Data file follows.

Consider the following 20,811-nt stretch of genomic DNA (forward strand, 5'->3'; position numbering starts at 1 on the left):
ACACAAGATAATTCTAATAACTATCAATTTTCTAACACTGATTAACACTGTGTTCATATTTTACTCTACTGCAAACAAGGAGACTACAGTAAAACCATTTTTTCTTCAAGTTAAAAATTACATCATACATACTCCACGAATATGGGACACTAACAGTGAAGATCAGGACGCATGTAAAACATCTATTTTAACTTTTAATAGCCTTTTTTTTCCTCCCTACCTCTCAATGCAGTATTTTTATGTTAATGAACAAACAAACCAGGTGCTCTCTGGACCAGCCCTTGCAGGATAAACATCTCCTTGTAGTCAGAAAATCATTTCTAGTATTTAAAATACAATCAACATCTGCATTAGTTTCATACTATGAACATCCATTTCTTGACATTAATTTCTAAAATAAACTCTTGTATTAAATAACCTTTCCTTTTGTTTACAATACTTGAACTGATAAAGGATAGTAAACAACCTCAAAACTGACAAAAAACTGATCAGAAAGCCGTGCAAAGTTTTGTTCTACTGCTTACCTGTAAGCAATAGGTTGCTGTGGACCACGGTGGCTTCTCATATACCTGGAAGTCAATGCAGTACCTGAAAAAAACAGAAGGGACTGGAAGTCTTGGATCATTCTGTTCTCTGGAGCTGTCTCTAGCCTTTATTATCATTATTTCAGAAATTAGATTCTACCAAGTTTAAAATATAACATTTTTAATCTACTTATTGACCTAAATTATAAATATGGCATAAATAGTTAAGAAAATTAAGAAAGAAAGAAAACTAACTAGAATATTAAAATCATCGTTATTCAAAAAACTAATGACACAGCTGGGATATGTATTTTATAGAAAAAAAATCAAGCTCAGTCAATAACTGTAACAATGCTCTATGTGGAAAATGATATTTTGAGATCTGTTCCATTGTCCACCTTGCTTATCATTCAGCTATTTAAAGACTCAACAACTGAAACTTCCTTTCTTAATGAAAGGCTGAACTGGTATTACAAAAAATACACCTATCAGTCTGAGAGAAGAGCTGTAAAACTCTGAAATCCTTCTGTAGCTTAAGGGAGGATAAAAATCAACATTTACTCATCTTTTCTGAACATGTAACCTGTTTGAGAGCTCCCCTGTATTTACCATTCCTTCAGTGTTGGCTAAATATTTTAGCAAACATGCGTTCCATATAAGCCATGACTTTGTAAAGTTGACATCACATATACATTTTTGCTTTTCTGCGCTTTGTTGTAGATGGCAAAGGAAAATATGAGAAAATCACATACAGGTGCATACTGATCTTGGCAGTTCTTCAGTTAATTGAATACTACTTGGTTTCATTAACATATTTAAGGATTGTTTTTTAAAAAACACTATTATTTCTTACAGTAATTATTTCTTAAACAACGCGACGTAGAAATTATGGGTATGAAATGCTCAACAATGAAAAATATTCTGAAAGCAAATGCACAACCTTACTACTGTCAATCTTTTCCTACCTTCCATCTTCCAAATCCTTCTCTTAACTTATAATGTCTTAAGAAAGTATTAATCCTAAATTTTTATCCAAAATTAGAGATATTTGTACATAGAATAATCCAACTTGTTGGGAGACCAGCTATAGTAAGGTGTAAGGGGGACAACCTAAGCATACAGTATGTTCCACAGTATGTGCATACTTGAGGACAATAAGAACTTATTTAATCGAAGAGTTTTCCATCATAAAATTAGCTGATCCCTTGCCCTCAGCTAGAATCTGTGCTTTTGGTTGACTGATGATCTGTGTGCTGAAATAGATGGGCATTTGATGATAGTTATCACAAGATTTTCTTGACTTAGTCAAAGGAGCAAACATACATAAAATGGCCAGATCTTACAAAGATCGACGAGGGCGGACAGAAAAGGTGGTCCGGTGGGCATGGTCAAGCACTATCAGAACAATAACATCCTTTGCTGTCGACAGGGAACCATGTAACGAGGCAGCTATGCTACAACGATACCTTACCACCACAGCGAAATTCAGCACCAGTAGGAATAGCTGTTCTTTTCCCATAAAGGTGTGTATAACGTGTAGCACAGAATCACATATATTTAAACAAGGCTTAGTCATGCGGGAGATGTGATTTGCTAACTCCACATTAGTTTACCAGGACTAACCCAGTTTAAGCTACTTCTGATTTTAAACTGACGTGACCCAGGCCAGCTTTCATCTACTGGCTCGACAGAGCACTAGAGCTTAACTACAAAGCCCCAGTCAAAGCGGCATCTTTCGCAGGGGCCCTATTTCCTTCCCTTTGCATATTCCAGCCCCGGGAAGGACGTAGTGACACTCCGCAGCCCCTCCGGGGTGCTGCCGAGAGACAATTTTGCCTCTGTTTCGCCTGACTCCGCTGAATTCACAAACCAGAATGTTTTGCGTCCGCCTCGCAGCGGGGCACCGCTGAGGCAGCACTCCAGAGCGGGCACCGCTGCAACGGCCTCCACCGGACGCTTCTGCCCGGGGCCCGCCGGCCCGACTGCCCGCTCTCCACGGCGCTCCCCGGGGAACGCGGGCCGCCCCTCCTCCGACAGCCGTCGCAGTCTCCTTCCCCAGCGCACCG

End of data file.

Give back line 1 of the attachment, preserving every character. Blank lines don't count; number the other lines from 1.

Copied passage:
Consider the following 20,811-nt stretch of genomic DNA (forward strand, 5'->3'; position numbering starts at 1 on the left):